After fearing he may never see his mother again as she battled the Ebola virus, Jeremy Writebol is now cautiously looking to a brighter future for his family.
"I've heard the term 'very optimistic,' cautiously," Writebol explained exclusively on TODAY when asked if and when doctors might be able to consider his mother "out of the woods."
"There might be small things. Just physically, the body gets destroyed. But they do feel that recovery is going to be complete in some way for her. So I'm anxious for that."
Nancy Writebol, a Charlotte-based missionary who was working in West Africa with organization SIM, was airlifted from Liberia to Emory University Hospital last week, where Jeremy was able to see her for the first time since she was infected.
"To see her wheeled out of the ambulance...I was on the floor sobbing,'' Jeremy said. "It was an emotionally wrenching moment for all of us, I think."
Nancy has been making progress after it was initially feared that she may not survive an outbreak that has already claimed the lives of more than 1,000 people in West Africa.
"She's been doing well,'' Jeremy said. "We've just seen her get physically better, her eyes brighten up, her countenance goes up, smiling, even joking a little bit. When she came in on Tuesday last week we were really concerned that she wasn't going to make it, that it was death."
Jeremy is able to visit Nancy twice a day by looking through glass windows in a special isolation unit, where she is treated by doctors wearing protective suits.
"There was a little crease of a smile that came up, and we were both in tears,'' Jeremy told Matt Lauer about actually laying eyes on his mom — from behind glass — for the first time. "And I was able just to say, 'Mom, I love you.' It was very, very emotional, just to see your mom there in that way for the first time after thinking you might never see her again."
Now that his mother's condition has improved, Jeremy can even imagine what Thanksgiving will be like with his family this year. "There will be tears at that Thanksgiving meal. I am sure, as we just talk about all that we are grateful for and how kind God has been to our family," he said. "It'll be a special meal."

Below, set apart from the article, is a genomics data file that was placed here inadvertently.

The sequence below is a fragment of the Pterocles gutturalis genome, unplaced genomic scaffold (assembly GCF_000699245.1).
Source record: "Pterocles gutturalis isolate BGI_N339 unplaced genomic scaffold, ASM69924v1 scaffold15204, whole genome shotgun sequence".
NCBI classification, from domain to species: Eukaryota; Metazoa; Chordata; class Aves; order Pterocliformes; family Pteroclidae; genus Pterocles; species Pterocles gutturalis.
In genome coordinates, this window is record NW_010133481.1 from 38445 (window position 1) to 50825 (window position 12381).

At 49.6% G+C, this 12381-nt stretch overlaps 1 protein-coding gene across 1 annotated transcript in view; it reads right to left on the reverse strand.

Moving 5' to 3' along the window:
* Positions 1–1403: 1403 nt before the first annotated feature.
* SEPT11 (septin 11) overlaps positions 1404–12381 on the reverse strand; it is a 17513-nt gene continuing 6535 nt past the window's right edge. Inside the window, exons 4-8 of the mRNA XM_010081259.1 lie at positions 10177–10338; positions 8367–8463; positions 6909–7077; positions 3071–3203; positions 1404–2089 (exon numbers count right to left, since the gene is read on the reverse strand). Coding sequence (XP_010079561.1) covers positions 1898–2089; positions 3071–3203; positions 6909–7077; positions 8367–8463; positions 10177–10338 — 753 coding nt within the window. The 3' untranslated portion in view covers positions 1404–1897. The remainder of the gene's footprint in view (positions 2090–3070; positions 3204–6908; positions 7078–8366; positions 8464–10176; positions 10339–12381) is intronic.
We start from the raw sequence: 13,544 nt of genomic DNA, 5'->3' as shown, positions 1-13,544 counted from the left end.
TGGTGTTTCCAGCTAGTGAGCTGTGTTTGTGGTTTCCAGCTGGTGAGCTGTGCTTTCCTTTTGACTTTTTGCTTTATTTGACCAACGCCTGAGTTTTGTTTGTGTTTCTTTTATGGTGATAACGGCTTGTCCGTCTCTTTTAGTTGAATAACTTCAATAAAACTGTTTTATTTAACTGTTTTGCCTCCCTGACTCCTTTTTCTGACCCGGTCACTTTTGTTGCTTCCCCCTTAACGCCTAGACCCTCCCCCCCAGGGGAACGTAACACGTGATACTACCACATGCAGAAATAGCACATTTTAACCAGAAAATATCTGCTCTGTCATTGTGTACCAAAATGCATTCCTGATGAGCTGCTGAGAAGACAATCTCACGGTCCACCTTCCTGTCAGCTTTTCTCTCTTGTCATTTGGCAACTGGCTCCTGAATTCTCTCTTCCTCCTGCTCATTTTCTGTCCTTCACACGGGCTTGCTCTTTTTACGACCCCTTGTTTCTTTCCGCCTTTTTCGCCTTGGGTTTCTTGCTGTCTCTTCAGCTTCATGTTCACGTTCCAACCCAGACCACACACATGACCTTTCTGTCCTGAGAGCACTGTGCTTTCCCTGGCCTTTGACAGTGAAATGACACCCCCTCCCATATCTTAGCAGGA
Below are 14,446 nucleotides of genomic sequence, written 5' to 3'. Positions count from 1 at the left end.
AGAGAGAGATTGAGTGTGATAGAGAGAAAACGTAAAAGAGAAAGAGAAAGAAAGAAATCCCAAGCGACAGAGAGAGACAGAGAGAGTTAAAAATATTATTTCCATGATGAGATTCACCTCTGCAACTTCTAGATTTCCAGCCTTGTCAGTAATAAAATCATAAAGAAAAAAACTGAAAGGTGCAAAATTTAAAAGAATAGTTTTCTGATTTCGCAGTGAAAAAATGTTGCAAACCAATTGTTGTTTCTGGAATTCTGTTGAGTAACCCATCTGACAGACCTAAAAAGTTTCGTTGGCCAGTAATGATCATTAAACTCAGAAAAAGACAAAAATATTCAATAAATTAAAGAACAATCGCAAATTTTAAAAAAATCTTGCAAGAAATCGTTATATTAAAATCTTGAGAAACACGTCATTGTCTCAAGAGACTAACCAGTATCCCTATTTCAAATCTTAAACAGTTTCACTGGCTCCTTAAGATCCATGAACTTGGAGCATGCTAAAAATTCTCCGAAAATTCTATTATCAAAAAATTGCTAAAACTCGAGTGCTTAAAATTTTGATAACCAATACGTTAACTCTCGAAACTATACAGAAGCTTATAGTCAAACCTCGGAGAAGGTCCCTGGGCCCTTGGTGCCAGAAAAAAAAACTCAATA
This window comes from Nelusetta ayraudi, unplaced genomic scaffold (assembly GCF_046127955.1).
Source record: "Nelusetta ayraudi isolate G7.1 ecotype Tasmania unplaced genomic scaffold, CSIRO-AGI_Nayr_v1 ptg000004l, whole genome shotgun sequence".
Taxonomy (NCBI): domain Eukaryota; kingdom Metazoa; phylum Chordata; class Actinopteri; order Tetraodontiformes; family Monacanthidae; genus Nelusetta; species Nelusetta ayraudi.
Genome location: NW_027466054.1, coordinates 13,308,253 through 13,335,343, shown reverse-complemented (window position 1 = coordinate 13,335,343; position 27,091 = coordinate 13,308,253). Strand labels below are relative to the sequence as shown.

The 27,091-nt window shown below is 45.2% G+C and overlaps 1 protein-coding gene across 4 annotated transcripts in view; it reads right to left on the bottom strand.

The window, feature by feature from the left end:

Also being treated for Ebola at the hospital is Dr. Kent Brantly, who contracted the disease while working for international aid organization Samaritan's Purse.
"He really cared well for my mom,'' Jeremy said. "(He's) really an exceptional man, very Christ-like in his demeanor and attitude. We've had a chance to just briefly converse and give each other a thumbs up through the window. In fact, my mom has said 'Jeremy, you have a third brother now, and it's Dr. Brantly.'''
Jeremy's father and Nancy's husband, David, is currently in isolation in Charlotte after returning to the United States from Liberia on Monday. He is counting the days until he can see his wife again, according to Jeremy.
"My dad has known my mom for over 40 years, and they've been married for 40 years, and so he's really giddy to see her again and be with her.''
Matt asked Jeremy how he would feel if his mother makes a full recovery and his parents decide to return to Liberia to continue their missionary work and help Ebola victims.
"Go for it,'' he said. "This is what they've been called to do, and this is what they feel in their heart. It won't be an easy decision for them, but I won't be surprised. If I do have a say, I'll say yes."